Comparing Angiography: Multislice CT Versus Invasive Heart Catheterization (CACTI)
The purpose of the study is to compare the pictures of heart arteries obtained by MSCT scanner to the pictures obtained during heart catheterization. Our specific question is whether the MSCT scanner is accurate enough to replace heart catheterization in some situations for the evaluation of coronary heart disease.
|Study Design:||Allocation: Non-Randomized
Endpoint Classification: Safety/Efficacy Study
Intervention Model: Single Group Assignment
Masking: Open Label
Primary Purpose: Diagnostic
|Official Title:||Comparing Angiography: Multislice CT vs. Invasive Heart Catheterization (CACTI)|
- The primary endpoint of the study is the ability of CTA to detect coronary disease of greater than 50% diameter stenosis (sensitivity, specificity, positive and negative predictive value) analyzed on a subject basis. [ Time Frame: assess at time of CTA ] [ Designated as safety issue: No ]
- Assess CTA performance on both a vessel and coronary segment basis [ Time Frame: assessed at time of CTA ] [ Designated as safety issue: No ]
- Estimate the impact of coronary calcium score on ability to assess for coronary disease [ Time Frame: assessed at time of CTA ] [ Designated as safety issue: No ]
- Evaluate impact of scan quality of CTA performance measures [ Time Frame: assessed at time of CTA ] [ Designated as safety issue: No ]
|Study Start Date:||January 2006|
|Study Completion Date:||August 2006|
|Primary Completion Date:||August 2006 (Final data collection date for primary outcome measure)|
Procedure: MS-CT Coronary Angiography
QUESTION: Compare the accuracy of multi-slice CT angiography (CTA) with invasive catheterization (Cath) in detecting and grading coronary lesions.
EXPERIMENTAL DESIGN: A prospective cohort analysis comparing the quantification of coronary atherosclerosis by Computed Tomographic angiography to that of invasive Catheterization. Subjects will be patients who are scheduled for non-urgent cardiac cath based on a clinical need to evaluate the coronary anatomy. Cath may be scheduled after a positive stress test or on the basis of concerning symptoms. If a patient consents to participation they will be scheduled for CTA no less than 3 and no more than 30 days prior to Cath. Comparison of lesions detected by the two imaging modalities in the proximal, mid and distal coronary arteries will be made. Grades of disease used will be the following 1). less than 50% 2). 50-75% 3). greater than 75% 4) Uninterpretable. Sensitivity and specificity will be calculated for CTA; in addition PPV and NPV will also be calculated. The 2 readers of the CTA will be blinded to the invasive angiography results. The 2 readers of the invasive angiography, who are blinded to the CTA results will be the standard of comparison. Analysis of data will be performed on a segmental, vessel, and patient basis.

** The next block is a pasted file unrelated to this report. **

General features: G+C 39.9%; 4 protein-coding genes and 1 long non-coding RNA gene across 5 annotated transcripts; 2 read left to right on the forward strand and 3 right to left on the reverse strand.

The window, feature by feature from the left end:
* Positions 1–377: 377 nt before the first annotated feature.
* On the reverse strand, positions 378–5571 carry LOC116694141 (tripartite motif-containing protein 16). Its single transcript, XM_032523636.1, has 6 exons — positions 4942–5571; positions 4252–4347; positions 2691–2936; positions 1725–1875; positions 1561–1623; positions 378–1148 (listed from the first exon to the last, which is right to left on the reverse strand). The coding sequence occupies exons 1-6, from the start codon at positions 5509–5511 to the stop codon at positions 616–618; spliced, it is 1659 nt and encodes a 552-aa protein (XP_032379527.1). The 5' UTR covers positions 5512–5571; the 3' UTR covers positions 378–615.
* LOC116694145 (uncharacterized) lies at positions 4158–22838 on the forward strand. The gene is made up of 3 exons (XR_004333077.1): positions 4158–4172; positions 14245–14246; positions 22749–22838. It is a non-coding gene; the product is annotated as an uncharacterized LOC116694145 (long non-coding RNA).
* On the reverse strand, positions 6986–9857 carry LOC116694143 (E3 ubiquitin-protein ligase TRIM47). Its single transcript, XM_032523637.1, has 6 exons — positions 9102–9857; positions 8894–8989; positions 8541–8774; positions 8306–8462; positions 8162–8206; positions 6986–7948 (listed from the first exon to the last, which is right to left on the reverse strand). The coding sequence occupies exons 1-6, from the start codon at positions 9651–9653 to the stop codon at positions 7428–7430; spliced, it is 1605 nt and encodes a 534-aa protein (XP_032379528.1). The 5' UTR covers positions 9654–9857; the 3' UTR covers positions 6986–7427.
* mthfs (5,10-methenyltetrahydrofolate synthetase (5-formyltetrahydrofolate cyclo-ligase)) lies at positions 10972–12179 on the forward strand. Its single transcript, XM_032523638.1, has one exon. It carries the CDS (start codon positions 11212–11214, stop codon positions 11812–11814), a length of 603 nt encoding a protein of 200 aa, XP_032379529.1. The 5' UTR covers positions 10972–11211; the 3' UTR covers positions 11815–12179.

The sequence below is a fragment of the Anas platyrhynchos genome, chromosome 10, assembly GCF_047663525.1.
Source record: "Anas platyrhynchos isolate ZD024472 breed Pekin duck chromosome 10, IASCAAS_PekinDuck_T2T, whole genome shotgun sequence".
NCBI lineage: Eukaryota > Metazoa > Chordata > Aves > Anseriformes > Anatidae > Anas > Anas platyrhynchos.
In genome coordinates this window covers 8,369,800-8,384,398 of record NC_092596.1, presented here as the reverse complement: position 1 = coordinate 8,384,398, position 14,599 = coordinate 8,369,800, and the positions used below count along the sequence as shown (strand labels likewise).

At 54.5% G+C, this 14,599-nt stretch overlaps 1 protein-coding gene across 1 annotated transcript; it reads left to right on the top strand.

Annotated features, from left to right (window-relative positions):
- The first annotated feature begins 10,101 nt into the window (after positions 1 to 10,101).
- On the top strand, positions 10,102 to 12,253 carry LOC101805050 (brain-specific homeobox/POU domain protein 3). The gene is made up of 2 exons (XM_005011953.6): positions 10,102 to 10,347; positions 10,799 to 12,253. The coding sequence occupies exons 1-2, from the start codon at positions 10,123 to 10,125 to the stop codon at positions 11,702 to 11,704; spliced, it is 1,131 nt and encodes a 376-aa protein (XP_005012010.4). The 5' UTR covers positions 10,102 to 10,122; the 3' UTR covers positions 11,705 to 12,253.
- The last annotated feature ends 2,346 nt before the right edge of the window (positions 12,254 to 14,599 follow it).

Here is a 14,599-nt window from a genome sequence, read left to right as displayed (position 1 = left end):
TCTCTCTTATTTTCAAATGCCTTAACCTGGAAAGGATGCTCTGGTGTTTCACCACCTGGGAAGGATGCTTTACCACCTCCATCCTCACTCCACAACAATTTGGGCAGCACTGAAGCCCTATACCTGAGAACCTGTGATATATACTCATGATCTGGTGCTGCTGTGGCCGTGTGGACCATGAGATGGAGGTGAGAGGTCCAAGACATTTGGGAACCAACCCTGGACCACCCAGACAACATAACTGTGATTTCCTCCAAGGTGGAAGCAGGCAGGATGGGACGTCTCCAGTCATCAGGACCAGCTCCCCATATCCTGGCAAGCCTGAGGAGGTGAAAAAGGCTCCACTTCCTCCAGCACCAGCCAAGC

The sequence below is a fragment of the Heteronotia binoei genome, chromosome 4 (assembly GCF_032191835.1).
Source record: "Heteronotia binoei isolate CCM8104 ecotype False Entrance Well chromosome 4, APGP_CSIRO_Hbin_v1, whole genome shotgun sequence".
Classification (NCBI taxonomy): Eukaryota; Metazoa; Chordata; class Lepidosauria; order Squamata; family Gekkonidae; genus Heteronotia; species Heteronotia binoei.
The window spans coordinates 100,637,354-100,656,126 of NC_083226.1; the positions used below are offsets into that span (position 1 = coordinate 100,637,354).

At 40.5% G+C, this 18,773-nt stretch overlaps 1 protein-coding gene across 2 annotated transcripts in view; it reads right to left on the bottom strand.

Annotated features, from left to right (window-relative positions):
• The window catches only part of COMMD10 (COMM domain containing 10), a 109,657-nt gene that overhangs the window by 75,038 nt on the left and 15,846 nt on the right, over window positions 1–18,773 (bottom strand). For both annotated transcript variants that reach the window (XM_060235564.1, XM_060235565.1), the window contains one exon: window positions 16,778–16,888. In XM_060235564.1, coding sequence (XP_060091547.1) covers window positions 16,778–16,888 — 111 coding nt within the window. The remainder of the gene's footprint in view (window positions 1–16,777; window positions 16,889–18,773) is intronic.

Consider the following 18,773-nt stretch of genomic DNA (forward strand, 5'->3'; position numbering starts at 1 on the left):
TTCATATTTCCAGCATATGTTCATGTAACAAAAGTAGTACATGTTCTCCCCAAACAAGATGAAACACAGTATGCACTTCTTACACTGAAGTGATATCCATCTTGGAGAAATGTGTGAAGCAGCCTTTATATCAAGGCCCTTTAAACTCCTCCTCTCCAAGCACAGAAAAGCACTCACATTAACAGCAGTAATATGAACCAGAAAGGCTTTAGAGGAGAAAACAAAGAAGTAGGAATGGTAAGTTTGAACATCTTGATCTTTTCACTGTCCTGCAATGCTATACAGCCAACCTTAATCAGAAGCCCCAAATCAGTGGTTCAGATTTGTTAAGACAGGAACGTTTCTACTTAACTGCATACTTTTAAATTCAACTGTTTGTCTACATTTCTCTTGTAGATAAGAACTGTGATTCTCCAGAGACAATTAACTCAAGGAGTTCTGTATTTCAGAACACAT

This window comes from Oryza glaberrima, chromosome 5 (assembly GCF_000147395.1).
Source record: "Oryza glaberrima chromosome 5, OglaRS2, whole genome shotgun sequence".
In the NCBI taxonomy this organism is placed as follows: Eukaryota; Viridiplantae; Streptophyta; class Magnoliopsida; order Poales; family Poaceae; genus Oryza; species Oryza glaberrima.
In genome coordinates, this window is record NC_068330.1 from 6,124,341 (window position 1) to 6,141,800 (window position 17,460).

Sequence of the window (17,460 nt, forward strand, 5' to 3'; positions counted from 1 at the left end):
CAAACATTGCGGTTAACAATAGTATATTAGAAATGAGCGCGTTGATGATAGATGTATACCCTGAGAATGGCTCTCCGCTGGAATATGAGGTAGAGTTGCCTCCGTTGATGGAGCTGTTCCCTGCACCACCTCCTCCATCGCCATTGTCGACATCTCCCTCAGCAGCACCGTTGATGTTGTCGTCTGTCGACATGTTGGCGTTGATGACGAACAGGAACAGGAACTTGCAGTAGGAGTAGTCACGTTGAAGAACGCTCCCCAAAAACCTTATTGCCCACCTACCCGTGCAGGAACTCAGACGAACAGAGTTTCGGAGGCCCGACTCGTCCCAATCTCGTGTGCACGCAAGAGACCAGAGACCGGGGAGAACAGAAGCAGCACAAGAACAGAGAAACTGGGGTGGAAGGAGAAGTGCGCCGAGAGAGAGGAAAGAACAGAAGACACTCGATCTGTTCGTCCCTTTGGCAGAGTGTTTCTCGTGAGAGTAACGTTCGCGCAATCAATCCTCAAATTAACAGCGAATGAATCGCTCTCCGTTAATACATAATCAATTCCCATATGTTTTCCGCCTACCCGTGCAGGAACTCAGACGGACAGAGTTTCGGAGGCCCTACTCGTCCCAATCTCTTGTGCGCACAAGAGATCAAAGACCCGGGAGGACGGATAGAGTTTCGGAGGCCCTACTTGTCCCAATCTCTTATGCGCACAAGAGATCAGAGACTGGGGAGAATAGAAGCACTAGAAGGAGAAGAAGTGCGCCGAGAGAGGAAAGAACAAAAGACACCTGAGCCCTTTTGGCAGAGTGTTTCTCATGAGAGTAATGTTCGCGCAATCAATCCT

POTENTIAL RISK: Risks associated with contrast exposure include the risk of allergic reaction and renal injury. There is a small risk of excessive bradycardia and hypotension with administration of metoprolol and nitroglycerine. CTA is associated with radiation exposure similar to the lower range of diagnostic catheterization.
POTENTIAL BENEFITS: No direct benefits are expected for the subjects of this study as the information will not be used to alter clinical decisions. Benefits to future patients may include the development of an non-invasive alternative to cardiac catheterization.
|United States, Wisconsin|
|University of Wisconsin|
|Madison, Wisconsin, United States, 53792|
|Principal Investigator:||Jon G Keevil, MD||University of Wisconsin, Madison|